Home inspections are intended to provide information regarding the condition of systems and components of the home at the time of the inspection. It will help you make an informed purchase decision.

The home inspector will provide a visual inspection by looking at the home’s various systems, including interior and exterior components. The inspector will check exterior components including roofing, flashing, chimneys, gutters, downspouts, wall surfaces, windows, doors, the foundation and the grading around it.

Note that if the inspection takes place in the winter, the roof and the foundation may not be fully visible for inspection, if they are covered with snow and ice. For safety and insurance reasons, the home inspector would not typically climb up on snow or ice covered roofs. However, the home inspector will inspect the roof from the ground or other vantage point. This also applies to the chimney and downspouts.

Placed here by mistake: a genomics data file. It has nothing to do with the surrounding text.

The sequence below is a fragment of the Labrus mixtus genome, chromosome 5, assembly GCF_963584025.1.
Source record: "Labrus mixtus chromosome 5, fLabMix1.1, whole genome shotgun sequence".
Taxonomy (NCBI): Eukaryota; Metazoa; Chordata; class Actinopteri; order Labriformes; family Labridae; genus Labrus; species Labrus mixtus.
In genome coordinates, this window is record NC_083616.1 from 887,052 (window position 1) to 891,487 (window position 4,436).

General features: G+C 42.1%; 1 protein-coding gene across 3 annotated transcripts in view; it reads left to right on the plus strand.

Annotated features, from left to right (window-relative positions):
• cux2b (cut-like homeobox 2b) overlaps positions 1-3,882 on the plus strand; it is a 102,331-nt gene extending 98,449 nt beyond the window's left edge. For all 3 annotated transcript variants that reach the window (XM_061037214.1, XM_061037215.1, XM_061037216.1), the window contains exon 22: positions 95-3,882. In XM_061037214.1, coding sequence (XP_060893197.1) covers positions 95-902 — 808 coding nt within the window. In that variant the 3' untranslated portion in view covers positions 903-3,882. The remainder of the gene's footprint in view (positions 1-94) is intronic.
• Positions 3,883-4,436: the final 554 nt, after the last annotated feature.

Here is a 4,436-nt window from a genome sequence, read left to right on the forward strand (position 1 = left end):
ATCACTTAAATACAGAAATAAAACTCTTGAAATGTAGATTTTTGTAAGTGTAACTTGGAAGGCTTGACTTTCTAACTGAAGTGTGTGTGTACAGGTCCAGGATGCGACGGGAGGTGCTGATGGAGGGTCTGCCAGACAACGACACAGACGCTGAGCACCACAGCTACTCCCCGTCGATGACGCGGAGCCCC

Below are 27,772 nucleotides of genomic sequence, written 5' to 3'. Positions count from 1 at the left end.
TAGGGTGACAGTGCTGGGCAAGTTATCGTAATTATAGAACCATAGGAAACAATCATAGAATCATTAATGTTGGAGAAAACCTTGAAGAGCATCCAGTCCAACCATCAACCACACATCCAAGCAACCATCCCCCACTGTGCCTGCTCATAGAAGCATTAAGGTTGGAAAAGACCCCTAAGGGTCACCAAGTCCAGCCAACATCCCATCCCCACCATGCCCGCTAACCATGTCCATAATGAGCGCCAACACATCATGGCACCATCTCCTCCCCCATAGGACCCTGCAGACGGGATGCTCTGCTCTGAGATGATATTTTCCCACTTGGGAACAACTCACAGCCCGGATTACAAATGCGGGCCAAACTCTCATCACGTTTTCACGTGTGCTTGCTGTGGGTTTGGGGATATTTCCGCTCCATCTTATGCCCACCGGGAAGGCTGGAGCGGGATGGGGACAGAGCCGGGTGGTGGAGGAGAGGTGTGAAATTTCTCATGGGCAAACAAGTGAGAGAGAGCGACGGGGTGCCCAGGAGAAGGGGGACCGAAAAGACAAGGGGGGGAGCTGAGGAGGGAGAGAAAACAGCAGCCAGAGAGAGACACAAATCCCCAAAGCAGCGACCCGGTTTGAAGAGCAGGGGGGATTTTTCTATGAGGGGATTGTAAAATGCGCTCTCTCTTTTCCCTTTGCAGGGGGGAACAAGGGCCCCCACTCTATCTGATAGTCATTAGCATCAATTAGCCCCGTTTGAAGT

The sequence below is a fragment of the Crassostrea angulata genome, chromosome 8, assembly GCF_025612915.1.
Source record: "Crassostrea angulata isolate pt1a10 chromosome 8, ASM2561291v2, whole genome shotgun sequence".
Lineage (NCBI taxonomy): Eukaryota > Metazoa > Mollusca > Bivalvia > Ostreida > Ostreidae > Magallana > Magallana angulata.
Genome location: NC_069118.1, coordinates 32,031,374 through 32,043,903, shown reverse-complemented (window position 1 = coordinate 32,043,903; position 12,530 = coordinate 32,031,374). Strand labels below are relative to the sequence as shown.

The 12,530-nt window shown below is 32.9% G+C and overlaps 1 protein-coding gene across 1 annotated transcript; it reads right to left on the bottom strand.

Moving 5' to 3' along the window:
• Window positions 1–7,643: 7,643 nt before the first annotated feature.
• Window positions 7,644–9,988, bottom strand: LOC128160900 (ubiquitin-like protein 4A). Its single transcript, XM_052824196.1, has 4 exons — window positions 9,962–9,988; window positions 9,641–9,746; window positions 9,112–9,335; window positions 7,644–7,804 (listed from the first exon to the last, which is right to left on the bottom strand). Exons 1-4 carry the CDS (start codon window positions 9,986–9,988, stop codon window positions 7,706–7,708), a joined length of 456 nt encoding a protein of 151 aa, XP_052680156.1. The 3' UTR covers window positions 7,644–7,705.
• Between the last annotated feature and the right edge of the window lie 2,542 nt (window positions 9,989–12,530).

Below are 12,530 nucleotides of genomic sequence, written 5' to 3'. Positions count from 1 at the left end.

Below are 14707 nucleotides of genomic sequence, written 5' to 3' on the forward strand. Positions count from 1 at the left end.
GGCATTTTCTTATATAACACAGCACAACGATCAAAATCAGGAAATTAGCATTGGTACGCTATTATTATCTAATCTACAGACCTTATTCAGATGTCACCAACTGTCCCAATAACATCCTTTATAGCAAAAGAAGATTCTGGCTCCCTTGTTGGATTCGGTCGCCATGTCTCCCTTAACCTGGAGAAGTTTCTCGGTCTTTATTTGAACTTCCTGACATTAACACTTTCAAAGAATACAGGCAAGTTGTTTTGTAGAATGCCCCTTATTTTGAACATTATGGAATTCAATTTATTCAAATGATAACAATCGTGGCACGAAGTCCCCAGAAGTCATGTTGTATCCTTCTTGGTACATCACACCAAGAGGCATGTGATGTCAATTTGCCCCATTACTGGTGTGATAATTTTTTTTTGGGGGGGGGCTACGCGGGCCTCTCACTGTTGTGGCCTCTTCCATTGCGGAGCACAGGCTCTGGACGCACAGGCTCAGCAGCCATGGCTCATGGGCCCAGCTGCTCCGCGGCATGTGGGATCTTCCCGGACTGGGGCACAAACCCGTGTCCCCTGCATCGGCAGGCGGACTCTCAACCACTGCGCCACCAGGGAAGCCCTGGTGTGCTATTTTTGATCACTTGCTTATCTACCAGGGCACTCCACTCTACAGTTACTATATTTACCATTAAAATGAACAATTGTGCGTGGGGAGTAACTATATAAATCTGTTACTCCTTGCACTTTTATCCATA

If problems or symptoms beyond the scope of the inspection are found, the home inspector may recommend further evaluation.

Interior systems the home inspector will check include electrical, heating, air conditioning, ventilation, plumbing, insulation, flooring, ceiling and walls, windows and doors.

As with the outside of the home, the inspection of the interior systems is visual, meaning that the inspector will be unable to see behind walls or under the floor.

Choosing a Home Inspector

Home inspection is a discipline that requires special training, knowledge and communication skills.